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A Lesson in Selective Morality

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A Lesson in Selective Morality: Reverend Pat Robertson Does It Again

In true Christ-like fashion, televangelist and former presidential candidate Reverend Pat Robertson once again shows why God's love is "the love that surpasses all understanding" (http://www.globaloutpouring.com/LovePower.html) with his decree that Israeli Prime Minister Ariel Sharon's recent stroke is divine judgment (http://www.msnbc.msn.com/id/10728347/from/RS.3/).

Of course, the fact that the man will be turning 78 on February 27th of this year can't possibly come into play when one sees nothing but Old Testament-style retribution and punishment at every turn. Yet using Robertson's logic, wouldn't one then have to wonder what other 77 year old men who experience strokes are being punished for as well?

Simply said, the Reverend Robertson's declaration is just the most recent in a long line of ignorant, radical fundamentalist gibberish, as when he expressed the Christian principle of turning the other cheek by advocating the assassination of Venezuelan President Hugo Chavez in August of 2005 (
http://www.usatoday.com/news/nation/2005-08-22-Robertson-_x.htm).

Hmmm...did anyone else miss that lesson in Sunday School?

Having vast experience reading and researching both the Bible and many, many religious faiths, I could readily turn this blog into a point-by-point refutation of Robertson's theology, but the exercise would undoubtedly be one of futility. Both Robertson and his one million daily viewers (
http://www.cbn.com/700club/ShowInfo/About/about700club.asp) are virtually immune to intelligent, rhetorical debate, preferring instead to tout their own version of sophistry, one which combines fringe Christian theology with ultra-conservative politics in a medieval, alchemical-like fashion, choosing for their crucible the American media in a style reminiscent of Machiavelli's El Principe.

I believe that statements such as Robertson's are the direct result of a culture in America today that breeds contempt for reason and rationality, a sort of neo-Counter Reformation to even-temperament itself. Such a social and political environment - as we have all seen today - shuns diplomacy for war, integration for segregation, and inclusion for exclusion. In a society that increasingly esteems the public opinion poll and Act Utilitarianism (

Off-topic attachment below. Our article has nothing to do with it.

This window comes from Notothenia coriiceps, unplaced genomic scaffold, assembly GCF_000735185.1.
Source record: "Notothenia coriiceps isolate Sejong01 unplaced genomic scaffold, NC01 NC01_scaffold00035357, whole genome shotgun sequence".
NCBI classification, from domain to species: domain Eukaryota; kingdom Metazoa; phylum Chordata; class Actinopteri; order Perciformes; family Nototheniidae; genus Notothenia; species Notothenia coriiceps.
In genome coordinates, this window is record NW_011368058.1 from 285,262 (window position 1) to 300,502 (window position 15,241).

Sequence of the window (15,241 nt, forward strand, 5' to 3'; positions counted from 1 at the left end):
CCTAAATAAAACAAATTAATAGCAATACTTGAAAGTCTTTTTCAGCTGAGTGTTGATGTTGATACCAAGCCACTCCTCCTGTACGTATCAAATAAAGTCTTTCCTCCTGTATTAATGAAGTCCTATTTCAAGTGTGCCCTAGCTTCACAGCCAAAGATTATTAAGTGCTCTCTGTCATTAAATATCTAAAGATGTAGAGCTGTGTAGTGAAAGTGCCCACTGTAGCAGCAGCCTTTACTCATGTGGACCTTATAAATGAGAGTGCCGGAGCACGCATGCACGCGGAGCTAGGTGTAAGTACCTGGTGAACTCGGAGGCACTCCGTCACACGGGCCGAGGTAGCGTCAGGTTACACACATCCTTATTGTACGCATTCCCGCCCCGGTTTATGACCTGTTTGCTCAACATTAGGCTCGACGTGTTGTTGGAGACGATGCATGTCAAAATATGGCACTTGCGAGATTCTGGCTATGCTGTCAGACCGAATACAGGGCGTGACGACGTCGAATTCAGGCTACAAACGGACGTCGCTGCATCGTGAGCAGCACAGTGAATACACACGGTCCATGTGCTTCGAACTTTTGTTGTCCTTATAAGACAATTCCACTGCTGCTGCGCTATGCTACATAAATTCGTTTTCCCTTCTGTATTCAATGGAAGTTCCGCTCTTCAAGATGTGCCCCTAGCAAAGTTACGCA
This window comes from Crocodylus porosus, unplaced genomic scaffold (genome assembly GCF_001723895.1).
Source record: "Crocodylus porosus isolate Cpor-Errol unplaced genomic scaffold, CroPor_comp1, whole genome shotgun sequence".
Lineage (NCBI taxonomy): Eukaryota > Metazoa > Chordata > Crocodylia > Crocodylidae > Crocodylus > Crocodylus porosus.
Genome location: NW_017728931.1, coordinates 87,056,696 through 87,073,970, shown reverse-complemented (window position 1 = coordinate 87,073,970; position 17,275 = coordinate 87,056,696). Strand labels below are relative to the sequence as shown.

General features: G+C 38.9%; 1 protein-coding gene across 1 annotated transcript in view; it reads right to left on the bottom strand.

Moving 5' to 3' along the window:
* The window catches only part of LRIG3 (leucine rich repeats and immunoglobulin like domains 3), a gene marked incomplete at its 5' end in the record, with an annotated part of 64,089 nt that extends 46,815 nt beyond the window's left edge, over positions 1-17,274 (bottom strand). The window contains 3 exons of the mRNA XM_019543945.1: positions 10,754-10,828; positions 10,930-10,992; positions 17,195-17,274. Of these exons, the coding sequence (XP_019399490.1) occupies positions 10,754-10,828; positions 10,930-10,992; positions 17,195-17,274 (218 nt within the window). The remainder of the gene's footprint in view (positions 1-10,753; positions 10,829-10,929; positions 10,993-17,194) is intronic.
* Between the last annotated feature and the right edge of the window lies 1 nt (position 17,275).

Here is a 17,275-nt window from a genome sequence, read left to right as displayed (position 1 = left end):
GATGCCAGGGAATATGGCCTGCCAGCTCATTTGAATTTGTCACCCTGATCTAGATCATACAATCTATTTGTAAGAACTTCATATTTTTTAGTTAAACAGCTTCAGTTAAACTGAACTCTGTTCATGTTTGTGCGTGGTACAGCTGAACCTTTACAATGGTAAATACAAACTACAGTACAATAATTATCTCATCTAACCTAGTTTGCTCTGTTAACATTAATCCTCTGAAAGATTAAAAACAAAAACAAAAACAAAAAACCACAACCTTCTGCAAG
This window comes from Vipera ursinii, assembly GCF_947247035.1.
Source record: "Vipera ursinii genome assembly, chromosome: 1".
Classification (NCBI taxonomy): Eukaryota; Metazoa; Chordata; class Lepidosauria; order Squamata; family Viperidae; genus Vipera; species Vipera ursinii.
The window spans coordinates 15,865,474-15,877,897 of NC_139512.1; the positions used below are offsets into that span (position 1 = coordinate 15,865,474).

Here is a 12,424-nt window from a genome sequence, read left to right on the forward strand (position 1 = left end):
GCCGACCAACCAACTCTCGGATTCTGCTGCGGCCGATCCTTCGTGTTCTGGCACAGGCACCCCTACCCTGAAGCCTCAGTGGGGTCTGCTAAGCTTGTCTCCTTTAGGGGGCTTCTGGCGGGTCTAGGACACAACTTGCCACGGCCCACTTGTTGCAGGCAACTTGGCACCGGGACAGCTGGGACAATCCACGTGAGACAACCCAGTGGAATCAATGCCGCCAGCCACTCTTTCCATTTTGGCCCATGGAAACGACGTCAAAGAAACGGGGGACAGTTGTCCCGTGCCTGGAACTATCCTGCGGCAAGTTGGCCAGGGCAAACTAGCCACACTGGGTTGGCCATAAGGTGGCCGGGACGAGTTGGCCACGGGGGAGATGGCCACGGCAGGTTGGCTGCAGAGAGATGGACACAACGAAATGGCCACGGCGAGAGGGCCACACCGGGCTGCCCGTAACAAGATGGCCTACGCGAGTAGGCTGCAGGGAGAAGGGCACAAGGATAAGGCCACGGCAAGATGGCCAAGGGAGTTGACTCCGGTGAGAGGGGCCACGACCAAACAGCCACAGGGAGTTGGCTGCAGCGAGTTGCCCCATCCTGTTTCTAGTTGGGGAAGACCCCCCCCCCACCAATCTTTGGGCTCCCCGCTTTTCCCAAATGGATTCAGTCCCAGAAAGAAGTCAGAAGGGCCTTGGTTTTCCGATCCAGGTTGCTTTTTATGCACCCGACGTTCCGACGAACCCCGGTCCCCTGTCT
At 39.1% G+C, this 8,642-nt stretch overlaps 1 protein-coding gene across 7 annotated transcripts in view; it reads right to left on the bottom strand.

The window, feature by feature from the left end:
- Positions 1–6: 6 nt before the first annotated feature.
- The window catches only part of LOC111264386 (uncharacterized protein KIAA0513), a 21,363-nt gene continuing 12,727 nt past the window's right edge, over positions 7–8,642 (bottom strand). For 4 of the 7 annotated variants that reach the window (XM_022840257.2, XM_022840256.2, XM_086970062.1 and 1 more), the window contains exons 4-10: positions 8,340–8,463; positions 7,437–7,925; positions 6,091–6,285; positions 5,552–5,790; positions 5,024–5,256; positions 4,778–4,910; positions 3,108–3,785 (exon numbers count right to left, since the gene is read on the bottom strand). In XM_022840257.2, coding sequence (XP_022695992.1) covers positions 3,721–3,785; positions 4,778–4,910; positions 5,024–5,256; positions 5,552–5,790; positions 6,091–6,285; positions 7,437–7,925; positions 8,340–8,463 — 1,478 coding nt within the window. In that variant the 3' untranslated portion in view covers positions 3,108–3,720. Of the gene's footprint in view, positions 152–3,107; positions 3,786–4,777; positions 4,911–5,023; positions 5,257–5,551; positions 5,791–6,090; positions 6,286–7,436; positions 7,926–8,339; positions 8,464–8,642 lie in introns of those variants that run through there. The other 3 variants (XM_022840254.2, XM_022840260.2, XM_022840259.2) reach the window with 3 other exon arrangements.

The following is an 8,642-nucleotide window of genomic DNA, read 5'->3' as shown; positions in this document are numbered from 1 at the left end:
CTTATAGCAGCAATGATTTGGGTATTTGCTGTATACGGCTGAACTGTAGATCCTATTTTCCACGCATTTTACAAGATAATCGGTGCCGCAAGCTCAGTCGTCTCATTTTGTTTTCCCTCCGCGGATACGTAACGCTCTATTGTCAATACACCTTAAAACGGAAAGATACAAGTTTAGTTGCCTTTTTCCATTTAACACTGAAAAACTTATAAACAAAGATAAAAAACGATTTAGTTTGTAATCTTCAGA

http://en.wikipedia.org/wiki/Utilitarianism) more than ethics and the 14th Amendment, citizens appear eager to isolate those ideas and individuals which are not popular by labeling them "liberal," "unAmerican," or even "godless." Instead of democracy which protects and preserves the rights of the minority, we've grown into some Aristotelian monstrosity where the only equals of the dominant party are themselves! Everyone else is seemingly relegated to inconsequentiality where the will of the majority usurps all. And much of the responsibility for this culture of exclusion rests on the shoulders of our elected officials.

The following passage from Niccolo Machiavelli's El Principe, or The Prince, speaks poignantly to the issue today:
"A prince...must appear to all who see and hear him to be completely pious, completely faithful, completely honest, completely humane, and completely religious. And nothing is more important than to appear to have that last quality. Men judge more by their eyes than by their hands, because everyone can see but few can feel. Everyone can see how you appear, few can feel what you are, and these few will not dare to oppose the opinion of the multitude when it is defended by the majesty of the state."
(
http://www.wsu.edu:8080/~wldciv/world_civ_reader/world_civ_reader_1/machiavelli.html).
So, as the Reverend Robertson quotes the Old Testament prophet Joel in supporting his edict of condemnation, perhaps he should re-read Mark 12:28-31, where the law of love and inclusion replaces the law of exclusion and judgment.

Which law are you following today?

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